Drinking prune juice may offer some of the health benefits associated with eating whole prunes. The fruit is a diverse source of phenolic compounds that have anti-aging, anti-inflammatory, and antioxidant properties. Prune juice also provides several vitamins and minerals, like potassium and vitamin C, that support various aspects of health.

However, since research on prune juice specifically is limited, many of these benefits are unconfirmed. Some health benefits of prunes that may extend to prune juice include:

  • Promotes a healthy gut microbiome
  • Supports bone health
  • Lowers cholesterol
  • Protects against disease, like heart disease and type 2 diabetes

One cup of 100% prune juice provides:

  • Calories: 176
  • Fat: 0 g
  • Sodium: 10 milligrams (mg)
  • Carbohydrates: 43 g
  • Fiber: 2.5 g
  • Added sugar: 0 g
  • Protein: 1.5 g
  • Iron: 3 mg, or 16% of the Daily Value (DV)
  • Potassium: 685 mg, or 14.5% of the DV
  • Vitamin C: 10 mg, or 11% of the DV

Prune juice is a good source of several vitamins and minerals, particularly iron, potassium, and vitamin C.

Iron is an essential mineral. It’s a part of many enzymes and proteins in the body, including hemoglobin, a protein that carries oxygen from your lungs to your cells.

Potassium is an essential mineral and electrolyte that helps support regular heartbeat as well as nerve and muscle function. It also helps transfer nutrients into cells and remove waste from cells. Plus, a potassium-rich diet can offset some of the harmful effects of sodium on blood pressure.

Vitamin C is a vitamin and an antioxidant the body needs to promote healing and immune function. This essential nutrient also helps support healthy skin, bones, and connective tissue.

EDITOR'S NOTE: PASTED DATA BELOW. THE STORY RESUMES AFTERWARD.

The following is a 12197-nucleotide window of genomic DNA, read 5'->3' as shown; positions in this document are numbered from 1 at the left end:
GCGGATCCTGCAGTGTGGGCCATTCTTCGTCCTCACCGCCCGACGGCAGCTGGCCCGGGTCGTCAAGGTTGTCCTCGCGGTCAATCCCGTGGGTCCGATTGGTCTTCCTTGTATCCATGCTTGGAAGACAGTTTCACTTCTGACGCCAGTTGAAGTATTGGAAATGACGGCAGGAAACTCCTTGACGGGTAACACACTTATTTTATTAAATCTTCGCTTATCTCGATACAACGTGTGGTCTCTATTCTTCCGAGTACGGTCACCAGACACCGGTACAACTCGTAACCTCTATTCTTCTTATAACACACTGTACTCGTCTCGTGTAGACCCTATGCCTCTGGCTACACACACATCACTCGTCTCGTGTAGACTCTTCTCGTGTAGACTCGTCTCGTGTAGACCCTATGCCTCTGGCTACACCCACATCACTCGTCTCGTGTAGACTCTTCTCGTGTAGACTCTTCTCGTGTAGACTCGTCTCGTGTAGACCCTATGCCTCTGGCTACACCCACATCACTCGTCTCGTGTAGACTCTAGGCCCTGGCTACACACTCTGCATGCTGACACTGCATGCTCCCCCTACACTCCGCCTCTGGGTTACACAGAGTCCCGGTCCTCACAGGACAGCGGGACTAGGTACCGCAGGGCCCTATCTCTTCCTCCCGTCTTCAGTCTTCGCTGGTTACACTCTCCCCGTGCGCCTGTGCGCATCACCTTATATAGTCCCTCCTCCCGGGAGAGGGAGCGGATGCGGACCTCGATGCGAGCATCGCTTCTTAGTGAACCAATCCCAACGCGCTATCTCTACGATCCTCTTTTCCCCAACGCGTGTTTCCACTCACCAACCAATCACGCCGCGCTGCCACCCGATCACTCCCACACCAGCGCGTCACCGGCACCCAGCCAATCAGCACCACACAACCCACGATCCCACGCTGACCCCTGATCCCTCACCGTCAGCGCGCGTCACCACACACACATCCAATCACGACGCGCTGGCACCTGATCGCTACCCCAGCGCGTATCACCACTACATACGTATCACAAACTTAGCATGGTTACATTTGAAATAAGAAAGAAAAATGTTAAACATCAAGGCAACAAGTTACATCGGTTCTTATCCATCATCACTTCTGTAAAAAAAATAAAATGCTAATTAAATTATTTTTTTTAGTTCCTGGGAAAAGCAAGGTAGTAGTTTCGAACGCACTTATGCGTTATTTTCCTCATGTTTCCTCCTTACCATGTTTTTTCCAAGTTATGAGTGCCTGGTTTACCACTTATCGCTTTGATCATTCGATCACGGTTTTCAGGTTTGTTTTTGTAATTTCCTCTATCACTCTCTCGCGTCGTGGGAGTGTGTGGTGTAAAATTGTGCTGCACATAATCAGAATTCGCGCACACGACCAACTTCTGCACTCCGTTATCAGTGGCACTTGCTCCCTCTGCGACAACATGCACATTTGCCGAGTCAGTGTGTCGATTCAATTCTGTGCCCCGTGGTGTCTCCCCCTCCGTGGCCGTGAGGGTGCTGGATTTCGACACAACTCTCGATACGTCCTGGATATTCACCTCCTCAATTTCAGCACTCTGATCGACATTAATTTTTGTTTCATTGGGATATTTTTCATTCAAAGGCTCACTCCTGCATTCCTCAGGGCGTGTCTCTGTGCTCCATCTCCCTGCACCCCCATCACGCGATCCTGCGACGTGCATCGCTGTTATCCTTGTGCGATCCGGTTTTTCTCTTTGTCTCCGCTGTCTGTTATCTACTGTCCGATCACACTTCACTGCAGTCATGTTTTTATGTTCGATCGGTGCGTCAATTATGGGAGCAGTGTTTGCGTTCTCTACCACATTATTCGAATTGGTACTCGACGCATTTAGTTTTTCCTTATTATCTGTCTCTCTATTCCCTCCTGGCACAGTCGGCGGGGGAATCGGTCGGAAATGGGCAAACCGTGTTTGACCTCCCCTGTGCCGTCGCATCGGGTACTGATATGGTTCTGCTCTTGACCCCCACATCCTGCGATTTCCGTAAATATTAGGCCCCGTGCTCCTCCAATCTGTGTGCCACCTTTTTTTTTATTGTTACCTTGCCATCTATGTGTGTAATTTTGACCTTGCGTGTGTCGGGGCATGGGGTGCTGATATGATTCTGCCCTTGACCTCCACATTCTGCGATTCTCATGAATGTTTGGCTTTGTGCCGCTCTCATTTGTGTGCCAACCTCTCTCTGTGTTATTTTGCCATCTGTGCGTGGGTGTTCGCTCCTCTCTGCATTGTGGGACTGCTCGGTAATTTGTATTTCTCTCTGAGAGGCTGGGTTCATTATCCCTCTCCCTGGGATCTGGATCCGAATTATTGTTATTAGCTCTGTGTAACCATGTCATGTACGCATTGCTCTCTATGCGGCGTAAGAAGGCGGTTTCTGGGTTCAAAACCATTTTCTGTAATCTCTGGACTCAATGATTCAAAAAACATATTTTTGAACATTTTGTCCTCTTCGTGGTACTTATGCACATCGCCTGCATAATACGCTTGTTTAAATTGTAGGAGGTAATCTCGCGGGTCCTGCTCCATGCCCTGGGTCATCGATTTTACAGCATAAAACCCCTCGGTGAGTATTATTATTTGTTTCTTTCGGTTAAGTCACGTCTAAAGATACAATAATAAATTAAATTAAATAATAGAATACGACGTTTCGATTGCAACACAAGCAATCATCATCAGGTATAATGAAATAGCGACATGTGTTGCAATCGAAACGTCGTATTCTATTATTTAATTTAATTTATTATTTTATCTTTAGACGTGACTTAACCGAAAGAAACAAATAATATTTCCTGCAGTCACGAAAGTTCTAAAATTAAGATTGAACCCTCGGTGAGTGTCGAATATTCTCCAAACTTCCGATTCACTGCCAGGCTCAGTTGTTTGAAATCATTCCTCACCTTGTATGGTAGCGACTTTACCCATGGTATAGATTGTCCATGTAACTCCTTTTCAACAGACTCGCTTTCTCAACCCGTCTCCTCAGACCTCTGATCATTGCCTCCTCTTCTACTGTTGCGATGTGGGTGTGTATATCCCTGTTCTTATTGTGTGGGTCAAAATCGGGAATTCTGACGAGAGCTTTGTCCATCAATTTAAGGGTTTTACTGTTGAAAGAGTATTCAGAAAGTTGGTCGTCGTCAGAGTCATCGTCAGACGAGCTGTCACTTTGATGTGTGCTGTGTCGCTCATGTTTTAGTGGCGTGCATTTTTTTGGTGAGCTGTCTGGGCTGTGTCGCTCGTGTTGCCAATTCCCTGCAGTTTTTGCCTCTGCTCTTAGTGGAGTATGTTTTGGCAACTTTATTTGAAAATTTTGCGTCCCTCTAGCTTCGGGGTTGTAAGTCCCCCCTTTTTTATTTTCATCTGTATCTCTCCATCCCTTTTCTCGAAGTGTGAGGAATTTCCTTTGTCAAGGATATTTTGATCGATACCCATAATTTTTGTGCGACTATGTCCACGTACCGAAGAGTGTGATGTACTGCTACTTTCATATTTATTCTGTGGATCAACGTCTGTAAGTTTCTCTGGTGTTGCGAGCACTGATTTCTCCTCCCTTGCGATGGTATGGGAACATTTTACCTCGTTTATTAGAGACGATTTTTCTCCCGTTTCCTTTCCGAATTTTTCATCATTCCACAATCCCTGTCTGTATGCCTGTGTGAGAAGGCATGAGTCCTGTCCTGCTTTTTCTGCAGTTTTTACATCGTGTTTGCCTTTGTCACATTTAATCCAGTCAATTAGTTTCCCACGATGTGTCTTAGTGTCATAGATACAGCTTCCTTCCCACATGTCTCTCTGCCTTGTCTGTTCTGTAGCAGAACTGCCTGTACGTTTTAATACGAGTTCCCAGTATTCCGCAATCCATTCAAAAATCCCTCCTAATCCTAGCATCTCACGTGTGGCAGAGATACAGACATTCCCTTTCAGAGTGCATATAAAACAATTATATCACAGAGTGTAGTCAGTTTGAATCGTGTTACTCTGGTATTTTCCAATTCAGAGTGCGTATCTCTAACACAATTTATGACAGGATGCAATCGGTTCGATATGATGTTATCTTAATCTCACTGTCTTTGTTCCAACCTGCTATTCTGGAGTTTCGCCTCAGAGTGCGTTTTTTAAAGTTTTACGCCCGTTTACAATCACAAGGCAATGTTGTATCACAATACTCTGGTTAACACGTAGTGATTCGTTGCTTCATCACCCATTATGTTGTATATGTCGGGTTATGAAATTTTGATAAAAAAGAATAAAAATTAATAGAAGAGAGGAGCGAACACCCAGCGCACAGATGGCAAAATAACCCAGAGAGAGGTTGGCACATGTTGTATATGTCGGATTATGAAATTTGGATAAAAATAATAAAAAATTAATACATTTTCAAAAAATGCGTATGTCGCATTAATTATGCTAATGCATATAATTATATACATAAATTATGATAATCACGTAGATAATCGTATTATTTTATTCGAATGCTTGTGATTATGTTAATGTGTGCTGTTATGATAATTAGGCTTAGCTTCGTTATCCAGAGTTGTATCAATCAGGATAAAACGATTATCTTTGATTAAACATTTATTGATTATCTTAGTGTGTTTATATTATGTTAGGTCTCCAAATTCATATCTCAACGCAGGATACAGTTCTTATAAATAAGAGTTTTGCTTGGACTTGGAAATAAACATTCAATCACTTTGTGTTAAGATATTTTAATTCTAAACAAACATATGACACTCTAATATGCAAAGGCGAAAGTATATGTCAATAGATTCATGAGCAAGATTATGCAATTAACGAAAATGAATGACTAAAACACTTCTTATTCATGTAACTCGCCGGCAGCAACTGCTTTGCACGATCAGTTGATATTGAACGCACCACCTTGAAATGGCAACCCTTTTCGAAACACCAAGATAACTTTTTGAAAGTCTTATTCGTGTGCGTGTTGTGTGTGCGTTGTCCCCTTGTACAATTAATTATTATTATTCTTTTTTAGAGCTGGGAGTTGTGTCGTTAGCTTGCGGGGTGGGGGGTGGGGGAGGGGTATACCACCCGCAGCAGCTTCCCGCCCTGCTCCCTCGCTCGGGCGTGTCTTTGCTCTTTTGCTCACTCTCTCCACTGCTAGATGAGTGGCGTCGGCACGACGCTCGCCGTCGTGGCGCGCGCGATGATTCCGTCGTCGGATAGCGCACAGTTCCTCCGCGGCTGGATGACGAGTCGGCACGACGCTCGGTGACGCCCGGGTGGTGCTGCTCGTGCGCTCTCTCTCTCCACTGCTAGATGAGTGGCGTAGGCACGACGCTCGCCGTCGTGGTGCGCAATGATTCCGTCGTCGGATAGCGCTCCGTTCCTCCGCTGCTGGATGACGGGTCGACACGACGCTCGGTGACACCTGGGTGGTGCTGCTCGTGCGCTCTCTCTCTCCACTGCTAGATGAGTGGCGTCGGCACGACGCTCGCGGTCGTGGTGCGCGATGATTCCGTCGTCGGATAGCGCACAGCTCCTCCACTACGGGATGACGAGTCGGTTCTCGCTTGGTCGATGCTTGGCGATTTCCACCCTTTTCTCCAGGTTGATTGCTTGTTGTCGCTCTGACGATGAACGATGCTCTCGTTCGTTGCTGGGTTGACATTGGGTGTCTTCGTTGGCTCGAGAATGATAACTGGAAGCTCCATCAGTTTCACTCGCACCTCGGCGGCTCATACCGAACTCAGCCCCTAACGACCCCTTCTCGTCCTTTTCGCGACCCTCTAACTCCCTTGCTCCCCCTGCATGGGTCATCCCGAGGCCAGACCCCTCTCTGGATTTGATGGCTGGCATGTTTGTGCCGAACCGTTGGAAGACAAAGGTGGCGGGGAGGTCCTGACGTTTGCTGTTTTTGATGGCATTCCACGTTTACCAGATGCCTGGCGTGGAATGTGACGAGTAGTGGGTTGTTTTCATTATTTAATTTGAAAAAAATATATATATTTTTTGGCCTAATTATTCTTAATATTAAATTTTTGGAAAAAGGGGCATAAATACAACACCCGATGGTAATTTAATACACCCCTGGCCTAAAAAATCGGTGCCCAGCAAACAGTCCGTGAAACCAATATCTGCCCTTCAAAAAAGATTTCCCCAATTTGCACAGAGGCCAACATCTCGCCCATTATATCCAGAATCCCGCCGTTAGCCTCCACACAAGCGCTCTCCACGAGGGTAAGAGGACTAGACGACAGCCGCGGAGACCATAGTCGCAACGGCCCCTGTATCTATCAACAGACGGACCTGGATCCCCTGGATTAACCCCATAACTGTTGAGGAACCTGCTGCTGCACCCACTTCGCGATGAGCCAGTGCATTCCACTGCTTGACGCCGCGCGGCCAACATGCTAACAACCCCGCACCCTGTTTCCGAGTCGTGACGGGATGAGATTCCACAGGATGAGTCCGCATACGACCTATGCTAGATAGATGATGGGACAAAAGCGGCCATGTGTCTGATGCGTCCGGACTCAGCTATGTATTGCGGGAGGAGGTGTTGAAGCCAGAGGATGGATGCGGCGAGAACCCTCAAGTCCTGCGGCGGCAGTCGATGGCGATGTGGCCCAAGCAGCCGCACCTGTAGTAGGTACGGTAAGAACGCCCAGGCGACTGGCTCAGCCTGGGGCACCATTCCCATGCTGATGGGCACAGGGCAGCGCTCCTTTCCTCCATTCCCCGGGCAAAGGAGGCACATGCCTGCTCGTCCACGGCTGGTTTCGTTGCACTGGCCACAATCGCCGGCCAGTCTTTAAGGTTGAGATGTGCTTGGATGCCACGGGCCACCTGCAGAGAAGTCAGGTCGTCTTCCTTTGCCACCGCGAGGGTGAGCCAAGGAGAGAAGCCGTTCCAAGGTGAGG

Prune juice also contains a smaller amount of vitamin K, which supports bone health.

Prune juice is considered generally safe. However, since prune juice can have a laxative effect, you may experience digestive symptoms, such as gas or diarrhea, especially if you drink it in large quantities. To reduce or avoid this, add prune juice and other high-fiber foods to your diet in small amounts and gradually increase your intake.

Prune juice also contains acrylamide, a chemical formed when carbohydrates are heated. The International Cancer Research Center (ICRC) has identified acrylamide as a possible cancer-causing compound in humans.

One older research review stated that consuming an 8 oz glass of prune juice frequently might be comparable to consuming the amount of acrylamide found in french fries, the greatest contributor of acrylamide from foods for the general population. Prune juice also contains more acrylamide than whole prunes due to the additional processing of the juice.

Finally, it is possible to be allergic to prunes and prune juice, which start as plums.

One cup of 100% prune juice counts as one serving of fruit. How many servings of fruit you should eat per day depends on your age, sex, height, weight, physical activity, and if you are pregnant or breastfeeding. At a 2,000 calorie intake, a non-pregnant, non-breastfeeding person should aim for two daily fruit servings.

You can consume prune juice alone or with other drinks and foods. Here are some ideas:

  • Blend into smoothies
  • Mix it into brewed tea
  • Use it to make a mocktail with sparkling water and add-ins like ginger and fresh herbs
  • Incorporate it into sweet or savory cooking sauces

Prune juice has been shown to help relieve constipation and offer other potential benefits, including improved blood pressure and gut health. It’s a good source of several vitamins and minerals, including potassium and vitamin C.

Drinking prune juice may cause digestive symptoms, like gas, in some people. Speak to your healthcare provider if you’re unsure about the right portion of prune juice for your needs and goals.